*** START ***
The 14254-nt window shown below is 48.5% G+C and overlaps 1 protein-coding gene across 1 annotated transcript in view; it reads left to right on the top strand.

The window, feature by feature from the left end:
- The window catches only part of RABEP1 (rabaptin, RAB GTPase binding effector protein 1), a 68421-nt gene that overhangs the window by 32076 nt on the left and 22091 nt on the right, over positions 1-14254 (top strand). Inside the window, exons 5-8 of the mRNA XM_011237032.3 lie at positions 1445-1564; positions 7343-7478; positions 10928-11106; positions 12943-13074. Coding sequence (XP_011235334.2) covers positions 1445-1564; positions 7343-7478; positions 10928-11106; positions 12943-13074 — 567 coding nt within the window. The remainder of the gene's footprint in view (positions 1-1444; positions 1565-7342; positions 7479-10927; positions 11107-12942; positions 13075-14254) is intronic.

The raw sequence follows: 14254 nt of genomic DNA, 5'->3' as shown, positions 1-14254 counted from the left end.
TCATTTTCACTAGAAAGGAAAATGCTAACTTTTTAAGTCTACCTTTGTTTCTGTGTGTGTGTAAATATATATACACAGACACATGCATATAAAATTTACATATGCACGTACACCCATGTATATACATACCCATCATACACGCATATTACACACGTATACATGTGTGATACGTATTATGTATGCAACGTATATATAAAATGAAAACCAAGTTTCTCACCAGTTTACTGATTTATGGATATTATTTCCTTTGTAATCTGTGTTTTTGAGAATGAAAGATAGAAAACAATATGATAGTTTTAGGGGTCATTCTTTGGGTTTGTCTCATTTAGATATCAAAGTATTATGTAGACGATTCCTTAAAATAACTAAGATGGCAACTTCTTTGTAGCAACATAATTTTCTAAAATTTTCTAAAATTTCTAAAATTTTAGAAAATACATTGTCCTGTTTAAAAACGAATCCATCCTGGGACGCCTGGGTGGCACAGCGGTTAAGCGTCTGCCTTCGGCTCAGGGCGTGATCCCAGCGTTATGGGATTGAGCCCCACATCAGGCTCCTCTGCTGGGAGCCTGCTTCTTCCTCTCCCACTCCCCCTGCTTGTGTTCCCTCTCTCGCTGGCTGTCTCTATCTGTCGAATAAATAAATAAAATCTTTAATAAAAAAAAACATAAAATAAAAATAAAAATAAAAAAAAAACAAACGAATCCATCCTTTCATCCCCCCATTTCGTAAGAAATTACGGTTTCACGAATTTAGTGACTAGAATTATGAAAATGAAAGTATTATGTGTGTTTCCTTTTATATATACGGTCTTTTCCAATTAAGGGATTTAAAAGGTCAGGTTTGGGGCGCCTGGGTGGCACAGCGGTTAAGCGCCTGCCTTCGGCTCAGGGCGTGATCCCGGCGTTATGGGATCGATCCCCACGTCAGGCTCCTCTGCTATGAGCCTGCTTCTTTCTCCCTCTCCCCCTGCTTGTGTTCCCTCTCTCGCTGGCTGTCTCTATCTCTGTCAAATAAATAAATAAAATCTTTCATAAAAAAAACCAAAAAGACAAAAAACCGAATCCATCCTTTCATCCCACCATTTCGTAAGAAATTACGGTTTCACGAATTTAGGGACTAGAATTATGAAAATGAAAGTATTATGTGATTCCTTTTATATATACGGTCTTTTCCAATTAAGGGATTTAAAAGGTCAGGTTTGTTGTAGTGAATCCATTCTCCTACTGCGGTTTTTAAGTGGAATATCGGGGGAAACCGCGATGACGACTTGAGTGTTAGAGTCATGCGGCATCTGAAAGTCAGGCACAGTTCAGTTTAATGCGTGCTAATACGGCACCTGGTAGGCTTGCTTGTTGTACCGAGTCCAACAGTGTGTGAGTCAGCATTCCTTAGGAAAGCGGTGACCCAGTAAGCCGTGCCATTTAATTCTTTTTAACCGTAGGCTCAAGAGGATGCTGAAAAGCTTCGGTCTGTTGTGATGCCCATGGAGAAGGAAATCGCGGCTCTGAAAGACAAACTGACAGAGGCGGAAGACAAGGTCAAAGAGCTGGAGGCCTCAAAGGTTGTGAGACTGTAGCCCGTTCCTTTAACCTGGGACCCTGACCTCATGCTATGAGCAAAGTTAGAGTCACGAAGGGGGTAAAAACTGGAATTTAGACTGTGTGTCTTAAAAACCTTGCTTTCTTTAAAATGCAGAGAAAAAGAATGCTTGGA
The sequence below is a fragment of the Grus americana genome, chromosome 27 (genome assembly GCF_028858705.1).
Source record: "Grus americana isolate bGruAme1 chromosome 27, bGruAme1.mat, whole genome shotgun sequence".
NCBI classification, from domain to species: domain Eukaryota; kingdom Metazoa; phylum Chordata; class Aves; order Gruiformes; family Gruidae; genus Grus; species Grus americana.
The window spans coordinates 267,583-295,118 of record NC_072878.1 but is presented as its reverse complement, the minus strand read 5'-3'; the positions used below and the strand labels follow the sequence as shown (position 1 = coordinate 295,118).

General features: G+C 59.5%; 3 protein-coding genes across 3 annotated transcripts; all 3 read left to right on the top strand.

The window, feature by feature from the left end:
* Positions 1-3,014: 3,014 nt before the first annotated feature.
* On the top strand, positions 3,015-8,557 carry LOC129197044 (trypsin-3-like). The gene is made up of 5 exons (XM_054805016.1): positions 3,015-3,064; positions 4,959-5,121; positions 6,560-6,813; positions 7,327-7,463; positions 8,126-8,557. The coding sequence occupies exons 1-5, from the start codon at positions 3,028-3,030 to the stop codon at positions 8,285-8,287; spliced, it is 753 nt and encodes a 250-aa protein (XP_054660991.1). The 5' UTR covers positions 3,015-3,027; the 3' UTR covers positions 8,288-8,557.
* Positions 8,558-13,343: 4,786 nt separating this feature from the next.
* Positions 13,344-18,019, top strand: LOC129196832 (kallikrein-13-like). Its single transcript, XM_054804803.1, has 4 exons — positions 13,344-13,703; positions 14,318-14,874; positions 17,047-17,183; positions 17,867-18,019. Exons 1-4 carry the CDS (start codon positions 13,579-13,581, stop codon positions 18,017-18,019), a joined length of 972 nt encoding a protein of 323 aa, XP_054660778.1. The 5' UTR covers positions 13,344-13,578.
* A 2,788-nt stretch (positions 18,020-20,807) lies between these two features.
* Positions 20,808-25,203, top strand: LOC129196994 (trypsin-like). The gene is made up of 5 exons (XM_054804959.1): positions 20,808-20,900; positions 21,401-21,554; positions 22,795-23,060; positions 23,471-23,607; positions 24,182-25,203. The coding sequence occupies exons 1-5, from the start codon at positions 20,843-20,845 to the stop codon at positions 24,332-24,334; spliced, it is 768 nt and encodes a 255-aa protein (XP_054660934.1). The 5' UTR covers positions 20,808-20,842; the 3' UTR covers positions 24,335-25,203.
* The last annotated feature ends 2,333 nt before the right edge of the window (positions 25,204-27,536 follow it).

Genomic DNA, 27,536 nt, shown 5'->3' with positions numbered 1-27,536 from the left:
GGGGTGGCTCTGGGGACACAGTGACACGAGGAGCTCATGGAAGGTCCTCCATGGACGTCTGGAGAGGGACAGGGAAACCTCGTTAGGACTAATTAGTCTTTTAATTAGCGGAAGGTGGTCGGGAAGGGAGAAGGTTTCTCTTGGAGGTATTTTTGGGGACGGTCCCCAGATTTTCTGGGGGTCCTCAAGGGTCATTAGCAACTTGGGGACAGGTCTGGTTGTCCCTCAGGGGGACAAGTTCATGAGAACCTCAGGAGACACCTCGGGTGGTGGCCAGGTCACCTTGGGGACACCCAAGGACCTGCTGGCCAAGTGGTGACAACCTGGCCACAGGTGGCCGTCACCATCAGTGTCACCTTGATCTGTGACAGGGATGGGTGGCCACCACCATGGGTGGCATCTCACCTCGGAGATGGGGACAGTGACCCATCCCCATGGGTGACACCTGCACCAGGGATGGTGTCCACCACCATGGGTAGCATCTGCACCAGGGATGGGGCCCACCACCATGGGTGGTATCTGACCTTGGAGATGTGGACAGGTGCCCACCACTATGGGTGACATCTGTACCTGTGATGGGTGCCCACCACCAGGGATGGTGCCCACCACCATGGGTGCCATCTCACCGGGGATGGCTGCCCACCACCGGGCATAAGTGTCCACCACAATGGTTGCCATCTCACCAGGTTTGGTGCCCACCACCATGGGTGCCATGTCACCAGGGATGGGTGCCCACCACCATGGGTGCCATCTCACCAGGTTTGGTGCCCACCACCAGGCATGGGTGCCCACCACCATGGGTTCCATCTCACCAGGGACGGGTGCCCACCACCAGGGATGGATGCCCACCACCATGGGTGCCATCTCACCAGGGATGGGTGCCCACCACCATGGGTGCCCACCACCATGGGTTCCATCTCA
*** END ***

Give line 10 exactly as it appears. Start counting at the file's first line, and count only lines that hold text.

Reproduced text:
General features: G+C 59.5%; 3 protein-coding genes across 3 annotated transcripts; all 3 read left to right on the top strand.